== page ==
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Twilight & Let the Right One In: Out for blood

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Two vampire movies opening locally within days of each other -- logic dictates that they be reviewed together, right? Then again, perhaps it's a silly approach, along the lines of that perpetually raging debate involving apples and oranges.

After all, on one hand, we have a mainstream, PG-13 adaptation of a best seller that has been all the rage among young, mostly female readers. On the other, we have an R-rated foreign-language feature that's been the critical darling of film reviewers and independent film buffs alike. Forced to attend, many fans of Twilight would doubtless spend the entire running time of Let the Right One In text-messaging their BFF about the boring movie they're presently enduring, while many admirers of Let the Right One In would doubtless flash their presumed intellectual superiority by openly scoffing as Twilight unspooled before their jaded eyes. The truth of the matter, though, is that each side can feel comfortable with its preference, and more adventurous audience members (and most diehard film fans) can catch both titles and realize that the real lesson here is how the vampire genre continues to be potent enough to spin off in varied and interesting directions.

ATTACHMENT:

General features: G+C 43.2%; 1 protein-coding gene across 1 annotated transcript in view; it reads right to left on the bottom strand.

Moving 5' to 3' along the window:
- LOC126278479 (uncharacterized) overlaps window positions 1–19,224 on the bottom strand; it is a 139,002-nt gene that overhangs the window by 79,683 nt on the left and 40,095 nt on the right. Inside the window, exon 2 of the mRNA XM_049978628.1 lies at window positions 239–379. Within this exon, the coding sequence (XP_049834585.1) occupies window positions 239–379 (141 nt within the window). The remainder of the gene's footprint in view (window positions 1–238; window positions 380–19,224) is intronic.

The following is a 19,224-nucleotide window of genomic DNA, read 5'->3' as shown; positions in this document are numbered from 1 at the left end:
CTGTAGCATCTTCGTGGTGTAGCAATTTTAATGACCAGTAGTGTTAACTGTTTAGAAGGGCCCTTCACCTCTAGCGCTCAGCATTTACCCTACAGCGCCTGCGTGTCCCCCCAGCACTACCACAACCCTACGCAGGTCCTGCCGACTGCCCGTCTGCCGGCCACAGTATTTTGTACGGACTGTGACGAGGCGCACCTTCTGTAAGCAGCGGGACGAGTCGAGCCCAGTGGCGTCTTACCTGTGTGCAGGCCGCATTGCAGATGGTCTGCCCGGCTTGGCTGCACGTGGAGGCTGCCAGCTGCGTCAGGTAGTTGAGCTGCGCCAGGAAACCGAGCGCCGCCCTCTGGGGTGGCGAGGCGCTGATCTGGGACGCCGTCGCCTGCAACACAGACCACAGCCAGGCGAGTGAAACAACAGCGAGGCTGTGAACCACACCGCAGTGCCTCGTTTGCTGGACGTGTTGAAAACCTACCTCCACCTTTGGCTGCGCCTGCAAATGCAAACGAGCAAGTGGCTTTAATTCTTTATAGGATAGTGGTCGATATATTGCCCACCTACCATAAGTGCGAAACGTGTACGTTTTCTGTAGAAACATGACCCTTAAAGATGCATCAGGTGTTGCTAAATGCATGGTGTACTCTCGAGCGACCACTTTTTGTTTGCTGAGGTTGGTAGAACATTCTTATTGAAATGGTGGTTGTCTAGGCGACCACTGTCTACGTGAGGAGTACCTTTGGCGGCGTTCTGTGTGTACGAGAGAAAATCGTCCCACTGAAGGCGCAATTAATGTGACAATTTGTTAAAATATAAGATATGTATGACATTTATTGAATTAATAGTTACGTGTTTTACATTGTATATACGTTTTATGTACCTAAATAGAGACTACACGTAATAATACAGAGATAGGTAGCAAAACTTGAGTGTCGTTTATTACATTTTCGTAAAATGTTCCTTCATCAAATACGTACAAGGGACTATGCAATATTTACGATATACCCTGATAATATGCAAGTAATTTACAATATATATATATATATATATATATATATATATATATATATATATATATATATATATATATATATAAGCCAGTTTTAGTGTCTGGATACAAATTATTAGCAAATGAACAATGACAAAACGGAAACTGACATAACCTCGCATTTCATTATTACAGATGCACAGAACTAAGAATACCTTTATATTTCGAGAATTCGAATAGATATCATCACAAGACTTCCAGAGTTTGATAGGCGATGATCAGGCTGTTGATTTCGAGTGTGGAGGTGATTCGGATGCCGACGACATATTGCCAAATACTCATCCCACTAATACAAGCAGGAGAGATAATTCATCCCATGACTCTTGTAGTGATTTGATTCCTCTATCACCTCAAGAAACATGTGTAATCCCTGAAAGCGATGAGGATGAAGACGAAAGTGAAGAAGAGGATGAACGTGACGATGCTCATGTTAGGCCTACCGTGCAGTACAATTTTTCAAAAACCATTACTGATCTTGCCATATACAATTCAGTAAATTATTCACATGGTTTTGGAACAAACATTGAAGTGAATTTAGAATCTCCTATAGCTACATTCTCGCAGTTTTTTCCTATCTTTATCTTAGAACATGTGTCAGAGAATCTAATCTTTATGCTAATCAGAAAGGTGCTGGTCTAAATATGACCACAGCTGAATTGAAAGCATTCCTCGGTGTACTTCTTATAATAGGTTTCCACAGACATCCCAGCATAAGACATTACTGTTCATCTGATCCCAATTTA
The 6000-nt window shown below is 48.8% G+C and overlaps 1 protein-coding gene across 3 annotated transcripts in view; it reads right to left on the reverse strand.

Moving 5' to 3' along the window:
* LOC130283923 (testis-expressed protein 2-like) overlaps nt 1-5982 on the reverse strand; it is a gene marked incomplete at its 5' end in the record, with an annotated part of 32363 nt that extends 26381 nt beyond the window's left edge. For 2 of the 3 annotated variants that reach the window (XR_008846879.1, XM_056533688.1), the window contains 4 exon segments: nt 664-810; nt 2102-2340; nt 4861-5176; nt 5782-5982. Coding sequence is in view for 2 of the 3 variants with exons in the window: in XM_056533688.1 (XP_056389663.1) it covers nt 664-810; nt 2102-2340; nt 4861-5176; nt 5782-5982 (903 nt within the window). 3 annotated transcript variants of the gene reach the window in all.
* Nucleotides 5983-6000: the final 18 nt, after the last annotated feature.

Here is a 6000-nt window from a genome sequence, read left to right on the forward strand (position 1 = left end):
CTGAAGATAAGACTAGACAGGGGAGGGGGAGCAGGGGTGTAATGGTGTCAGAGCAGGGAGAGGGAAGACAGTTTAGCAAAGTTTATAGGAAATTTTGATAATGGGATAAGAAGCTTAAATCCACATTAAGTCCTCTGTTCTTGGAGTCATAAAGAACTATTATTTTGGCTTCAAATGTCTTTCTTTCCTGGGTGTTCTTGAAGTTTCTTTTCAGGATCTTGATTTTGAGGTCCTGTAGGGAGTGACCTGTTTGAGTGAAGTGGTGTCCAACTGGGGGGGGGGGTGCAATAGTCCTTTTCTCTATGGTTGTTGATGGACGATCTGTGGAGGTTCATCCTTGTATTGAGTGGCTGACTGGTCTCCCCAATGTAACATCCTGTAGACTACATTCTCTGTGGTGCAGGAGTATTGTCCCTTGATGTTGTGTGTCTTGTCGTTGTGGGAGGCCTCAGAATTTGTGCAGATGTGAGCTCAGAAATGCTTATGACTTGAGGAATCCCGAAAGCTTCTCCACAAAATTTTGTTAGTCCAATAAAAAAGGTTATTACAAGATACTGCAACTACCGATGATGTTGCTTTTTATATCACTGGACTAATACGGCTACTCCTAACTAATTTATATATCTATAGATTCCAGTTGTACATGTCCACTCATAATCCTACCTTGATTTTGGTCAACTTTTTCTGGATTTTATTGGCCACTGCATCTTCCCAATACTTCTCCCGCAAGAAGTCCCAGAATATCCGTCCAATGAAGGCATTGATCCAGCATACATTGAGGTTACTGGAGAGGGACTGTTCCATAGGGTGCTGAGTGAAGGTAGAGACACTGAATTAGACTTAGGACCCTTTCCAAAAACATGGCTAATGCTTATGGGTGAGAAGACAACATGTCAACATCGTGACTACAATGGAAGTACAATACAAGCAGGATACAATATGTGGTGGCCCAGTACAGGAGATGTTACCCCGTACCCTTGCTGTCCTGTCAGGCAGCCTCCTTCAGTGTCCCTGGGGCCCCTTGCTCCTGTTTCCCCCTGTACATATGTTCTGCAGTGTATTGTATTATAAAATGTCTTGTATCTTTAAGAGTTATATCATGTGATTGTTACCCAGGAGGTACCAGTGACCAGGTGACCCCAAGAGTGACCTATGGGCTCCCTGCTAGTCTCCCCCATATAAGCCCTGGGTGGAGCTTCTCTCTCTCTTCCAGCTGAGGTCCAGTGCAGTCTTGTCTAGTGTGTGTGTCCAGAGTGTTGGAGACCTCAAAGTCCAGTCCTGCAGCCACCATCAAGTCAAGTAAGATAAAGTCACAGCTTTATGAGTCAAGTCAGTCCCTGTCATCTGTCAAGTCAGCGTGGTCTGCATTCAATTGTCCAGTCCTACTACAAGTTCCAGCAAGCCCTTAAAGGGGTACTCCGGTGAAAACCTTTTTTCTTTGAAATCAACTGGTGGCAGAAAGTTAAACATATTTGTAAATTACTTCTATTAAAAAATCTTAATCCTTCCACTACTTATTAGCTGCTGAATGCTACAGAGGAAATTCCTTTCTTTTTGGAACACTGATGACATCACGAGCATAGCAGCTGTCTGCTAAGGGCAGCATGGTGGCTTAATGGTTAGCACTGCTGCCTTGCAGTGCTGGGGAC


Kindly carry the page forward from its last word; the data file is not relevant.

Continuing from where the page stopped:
Working from the first novel in Stephenie Meyer's literary franchise, director Catherine Hardwicke and scripter Melissa Rosenberg have made Twilight a love story first and a vampire tale second. Kristen Stewart stars as Bella, who moves to the small town of Forks, Washington, to spend time with her police-chief father (Billie Burke). Before long, she finds herself drawn to the enigmatic Edward (Robert Pattinson), who, like all his siblings, sports a pasty-white complexion and avoids the company of the other high school kids. But he soon discovers that he is likewise drawn to Bella, and as their relationship grows, he eventually exposes his true nature to her.

Twilight is occasionally overwrought, yet Hardwicke turns that into a blessing rather than a curse. The astute director, who previously helmed the raw and uncompromising Thirteen, understands her teen protagonists well, and rather than speak down to them (and, by extension, to the film's youthful viewers), she allows their angst-filled behavior, their oversized emotionalism, to register as the most important thing in the world (because, to a teenager caught up in the moment, that's exactly what it is). This ripeness in the movie's form and content fuels the heated romance between Edward, who worries that he can't control his bloodlust around his beloved, and Bella, who eventually declares that she wants him to lose control. The romantic sessions between Stewart and Pattinson have an aching sweetness to them, marred only by an obtrusively florid score (by the usually reliable Carter Burwell) that threatens to turn these sequences into Viagra for Teens commercials.